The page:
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Why small businesses need marketing plans

Vision without action is a daydream. Action without vision is a nightmare—Japanese proverb

If you are a small business owner who believes marketing plans are only for large corporations, perhaps you don’t understand the real benefits. A marketing plan turns your vision into actions, so that you will be confident that you can reach your sales target.

Review, reflect & research
Creating or revising a marketing plan is a great time to review your current situation, your objectives and the market. Are you delivering on your brand promise?

You can evaluate your current situation by looking at your strengths, weaknesses, opportunities and threats (SWOT). You may have addressed these questions when you first wrote your business plan. Many small businesses fail to see the benefit in reviewing and updating these. I recommend that you update these annually, and when the need arises.

As your business has grown, you may have improved and grown on your list of strengths and identified further opportunities. Weaknesses will highlight where your business should potentially focus, and threats should be identified early so that a contingency can be thought through.

Review your competitors, their products and their marketing activity where available. Has a competitor launched a new website, cut prices, or received an award? As a small business owner you must be in touch with what your competitors are doing, and find a way to differentiate your business.

Define your target audience
Your product or service may attract different types of customers, but who is your ideal customer? Your ideal customer is usually the most profitable one, and who is most likely to buy from you.

To get the most out of your marketing, you should have a clear profile of who these customers are and then bring them to life. What do they look like, how old are they, where do they shop, what are their habits, where do they socialise, what do they read, are they internet savvy?

A marketing plan is a great tool to create and document your customer profiles. I recommend reviewing each marketing activity against your customer profile to double-check that it is targeted correctly.

What makes you so special?
What makes your business stand out in a crowd? It is sometimes easy for a business owner to guess the answer to this question, rather than looking at all the facts. A marketing plan can encourage you to discover what makes your business unique, or simply review your current proposition to see if it still stands true.

You must look at your product or service from a customer perspective. Find ways to set yourself apart from your competition and reasons for your customers to stay loyal to you and your brand.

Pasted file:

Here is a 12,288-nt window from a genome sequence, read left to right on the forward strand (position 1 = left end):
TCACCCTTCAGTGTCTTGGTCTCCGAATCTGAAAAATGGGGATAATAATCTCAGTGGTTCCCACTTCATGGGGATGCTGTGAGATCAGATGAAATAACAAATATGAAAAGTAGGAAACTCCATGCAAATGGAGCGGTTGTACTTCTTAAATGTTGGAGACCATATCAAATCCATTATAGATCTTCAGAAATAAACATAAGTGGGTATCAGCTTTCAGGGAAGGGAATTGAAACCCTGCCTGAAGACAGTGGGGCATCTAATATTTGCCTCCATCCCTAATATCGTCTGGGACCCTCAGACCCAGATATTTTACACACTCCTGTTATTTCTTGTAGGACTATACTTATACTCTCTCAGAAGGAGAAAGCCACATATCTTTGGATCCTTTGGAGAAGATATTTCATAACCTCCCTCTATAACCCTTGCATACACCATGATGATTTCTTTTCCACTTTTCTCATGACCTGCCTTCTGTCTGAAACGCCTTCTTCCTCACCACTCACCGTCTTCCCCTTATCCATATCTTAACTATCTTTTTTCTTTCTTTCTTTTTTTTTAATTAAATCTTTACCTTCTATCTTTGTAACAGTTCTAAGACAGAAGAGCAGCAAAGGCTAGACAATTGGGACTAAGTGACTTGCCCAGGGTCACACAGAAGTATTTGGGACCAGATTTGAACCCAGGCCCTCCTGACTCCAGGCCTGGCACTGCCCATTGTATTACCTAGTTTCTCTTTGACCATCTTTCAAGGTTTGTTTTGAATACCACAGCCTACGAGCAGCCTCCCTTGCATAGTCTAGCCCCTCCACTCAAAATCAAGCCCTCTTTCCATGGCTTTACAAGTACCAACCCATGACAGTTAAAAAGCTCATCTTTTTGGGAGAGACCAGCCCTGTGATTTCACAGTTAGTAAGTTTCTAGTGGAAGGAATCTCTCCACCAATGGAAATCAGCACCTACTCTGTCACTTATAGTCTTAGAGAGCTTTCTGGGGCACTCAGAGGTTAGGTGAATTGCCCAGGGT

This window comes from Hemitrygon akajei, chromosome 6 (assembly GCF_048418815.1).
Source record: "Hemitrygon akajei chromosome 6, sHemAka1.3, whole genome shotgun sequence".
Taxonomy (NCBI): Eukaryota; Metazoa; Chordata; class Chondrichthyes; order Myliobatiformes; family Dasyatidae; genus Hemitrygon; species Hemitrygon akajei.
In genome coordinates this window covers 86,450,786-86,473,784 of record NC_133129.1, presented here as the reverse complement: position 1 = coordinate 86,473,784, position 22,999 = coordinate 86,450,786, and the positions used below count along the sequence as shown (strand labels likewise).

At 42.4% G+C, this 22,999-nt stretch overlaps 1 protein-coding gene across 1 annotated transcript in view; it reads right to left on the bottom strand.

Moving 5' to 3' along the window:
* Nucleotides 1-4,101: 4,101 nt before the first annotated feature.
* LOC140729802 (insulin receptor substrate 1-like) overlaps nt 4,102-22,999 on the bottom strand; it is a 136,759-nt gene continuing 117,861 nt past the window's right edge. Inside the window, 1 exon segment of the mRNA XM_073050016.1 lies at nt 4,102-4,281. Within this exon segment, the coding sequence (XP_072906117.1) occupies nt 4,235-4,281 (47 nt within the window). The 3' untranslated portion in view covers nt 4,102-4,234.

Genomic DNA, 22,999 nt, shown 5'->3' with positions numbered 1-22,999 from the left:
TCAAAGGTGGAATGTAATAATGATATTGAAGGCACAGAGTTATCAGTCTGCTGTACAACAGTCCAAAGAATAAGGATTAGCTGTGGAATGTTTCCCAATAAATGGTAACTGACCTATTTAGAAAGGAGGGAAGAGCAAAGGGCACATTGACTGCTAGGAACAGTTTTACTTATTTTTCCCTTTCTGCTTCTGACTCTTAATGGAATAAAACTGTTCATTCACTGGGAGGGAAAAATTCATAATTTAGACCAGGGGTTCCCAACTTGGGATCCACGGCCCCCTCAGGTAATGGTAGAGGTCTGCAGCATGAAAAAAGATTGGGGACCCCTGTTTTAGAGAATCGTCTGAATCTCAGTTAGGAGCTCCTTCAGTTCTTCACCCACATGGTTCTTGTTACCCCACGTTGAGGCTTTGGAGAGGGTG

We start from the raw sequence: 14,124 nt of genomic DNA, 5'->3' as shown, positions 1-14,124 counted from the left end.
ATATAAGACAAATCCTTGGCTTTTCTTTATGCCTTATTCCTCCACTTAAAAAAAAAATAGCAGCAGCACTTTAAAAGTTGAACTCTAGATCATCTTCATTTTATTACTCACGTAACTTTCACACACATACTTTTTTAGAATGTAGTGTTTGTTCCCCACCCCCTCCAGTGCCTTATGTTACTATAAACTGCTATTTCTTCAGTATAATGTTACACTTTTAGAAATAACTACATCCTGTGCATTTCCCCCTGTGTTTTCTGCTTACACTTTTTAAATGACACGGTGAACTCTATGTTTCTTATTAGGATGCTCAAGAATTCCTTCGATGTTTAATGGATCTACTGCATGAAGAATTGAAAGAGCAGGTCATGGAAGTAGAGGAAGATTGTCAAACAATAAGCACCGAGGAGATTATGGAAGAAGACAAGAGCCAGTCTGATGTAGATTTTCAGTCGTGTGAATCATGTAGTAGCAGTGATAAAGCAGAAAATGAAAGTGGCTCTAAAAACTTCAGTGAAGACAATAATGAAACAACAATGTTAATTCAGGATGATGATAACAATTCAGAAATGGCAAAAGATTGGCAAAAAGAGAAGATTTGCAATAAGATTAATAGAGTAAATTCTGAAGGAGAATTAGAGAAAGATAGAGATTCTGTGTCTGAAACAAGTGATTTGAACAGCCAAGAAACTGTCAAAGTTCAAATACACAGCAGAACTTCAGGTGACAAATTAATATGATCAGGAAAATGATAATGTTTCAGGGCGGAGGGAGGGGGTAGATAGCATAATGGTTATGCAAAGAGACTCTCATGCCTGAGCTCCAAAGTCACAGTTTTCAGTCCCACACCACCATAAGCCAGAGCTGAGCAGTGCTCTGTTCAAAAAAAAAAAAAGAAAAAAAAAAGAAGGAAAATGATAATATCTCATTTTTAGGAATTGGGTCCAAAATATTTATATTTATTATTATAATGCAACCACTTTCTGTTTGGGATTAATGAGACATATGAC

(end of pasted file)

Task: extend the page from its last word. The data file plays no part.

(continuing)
Where are you heading?
A marketing plan requires clear, specific business objectives that can be measured, and include a deadline. Then a strategy must be developed for each objective. For example, your objective might be to increase sales by 10% to $500,000 by December 2012, and one strategy to achieve this might be to develop a customer service promise, an opportunity that you identified.

Time for some action
The greater part of a marketing plan is the development of a tactical marketing mix to deliver your marketing strategies—a tactic is not a strategy. An experienced marketer can help to choose relevant tactics and forecast realistic results. To grow your business, I recommend a tactical mix of various channels and activities, depending on your ideal customer and your resources.

Using a planned approach for your tactics ensures your marketing efforts are unified and consistent. Many businesses engage in ad hoc marketing activities, without taking a step back to look at the overlap in communications, not to mention the confusing messages to customers and potential customers. You can also avoid surprise ad hoc marketing activities and your resources are planned appropriately to deal with the volume of expected sales.

Finally plan your marketing tactics to take advantage of existing events, publication dates, trade shows, peak sales periods and seasonality to put your business top of mind.

Is your marketing working?
As part of a marketing plan, you should set up measures for each tactic. Monitoring and measurement of your marketing is key. A marketing plan will force you to evaluate your current activities, and plan for improvements and changes in marketing for the year ahead. Tracking should be ongoing, allowing you as a business owner to limit, increase or stop activities based on their performance.

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Angela Potts

Angela Potts

Angela Potts is the founder of Areté Marketing, a marketing consultancy specialising in marketing strategy, coaching and outsourced marketing for small businesses in Australia. She has more than a decade of marketing experience across industries including financial services, publishing, telecommunications and not-for-profit.

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